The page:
Texture and flavor. Is it a description on a bad Super bowl commercial? Not quite. I’m talking about your writing.
Texture and flavor are two things (among many) to keep in mind while you're writing. Texture is how something feels -- the grittness of sandpaper -- the smoothness of silk. They are both interesting and useful, but in different settings. You'll hardly ever find a dress made of sandpaper.
Texture in writing is mixing up the mechanics how you present your idea. The days of two-page long sentences a la War and Peace were buried with the buggy whip. I tend to write in run-on sentances and when I pay attention, I go back and fix the sentance up. I make some sentances and paragraphs long (not too long). '
And some short.
There are at least two reasons to mix up the size and demeanor of your sentances. One reason is because your sentances dictate pace and mood to your reader. If you're describing a chase you may want short clipped sentances with powerpacked words to emulate action. A romantic interlude may use more mellow phrases and carefully selected words that set a an alluring.
The second reason to consider texture is to make your writing look more inviting. Whether you’re writing a magazine article or a blog or a nonfiction book, you should be aware of how your sentences look on the page. Are you pages full of words, words, words? Think about fitting in short paragraphs along with the others.
I’m not sure if people are just lazy today or if we’re all stupider than we used to be. But readers don’t what formidable writing. We’ve grown up on thirty second commercials and five second sound bites. We don’t want our paragraphs too long.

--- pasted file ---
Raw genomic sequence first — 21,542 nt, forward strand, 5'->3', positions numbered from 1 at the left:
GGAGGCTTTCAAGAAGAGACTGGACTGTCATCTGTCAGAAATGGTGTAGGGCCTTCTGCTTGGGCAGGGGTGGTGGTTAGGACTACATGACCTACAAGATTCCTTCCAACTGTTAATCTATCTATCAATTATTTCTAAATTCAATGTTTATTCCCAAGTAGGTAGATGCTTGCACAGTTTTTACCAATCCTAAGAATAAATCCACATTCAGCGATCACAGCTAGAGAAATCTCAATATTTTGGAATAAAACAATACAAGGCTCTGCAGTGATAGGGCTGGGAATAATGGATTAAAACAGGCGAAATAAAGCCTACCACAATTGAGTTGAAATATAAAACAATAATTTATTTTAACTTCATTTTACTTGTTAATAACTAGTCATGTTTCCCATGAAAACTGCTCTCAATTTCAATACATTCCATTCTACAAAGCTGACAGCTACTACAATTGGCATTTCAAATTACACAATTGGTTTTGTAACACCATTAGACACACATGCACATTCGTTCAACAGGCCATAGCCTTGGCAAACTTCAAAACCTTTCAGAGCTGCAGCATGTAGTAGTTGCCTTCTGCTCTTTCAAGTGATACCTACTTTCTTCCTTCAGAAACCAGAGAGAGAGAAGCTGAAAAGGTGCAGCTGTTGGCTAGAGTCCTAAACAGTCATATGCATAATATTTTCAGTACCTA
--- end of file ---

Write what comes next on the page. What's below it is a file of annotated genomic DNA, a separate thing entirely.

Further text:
Give readers a little information at a time--enough to cover a thought and not much more. Be brief. Be focused. Be sharp.
In most writing markets, except academic, it’s okay to occasionally have very short and even incomplete sentences. Go ahead. Try it. It won’t hurt. See? And, it breaks up the rhythm of your writing. In fact, think about writing in a conversational style. It can keep your writing from become boring.
And speaking of boring. Don’t be. Spice up your writing with flavor. It’s like my grandpa used to say, “Put enough ketchup on it and anything is edible.” Colorful writing can come in a lot of forms. You can be regional – I’m a Texan so my writing can be as revealing as a Dallas Cowboy cheerleader outfit.
There are lots of flavors to choose from. Try writing with humor (always effective), sensuously, witty, hatefully (I hate that one) or forcefully. Define your voice. Find an appealing, engaging, powerful and flavorful voice.
If you keep texture and flavor in mind when you're writing then your work will be more readable and your material more saleable.
Go for it.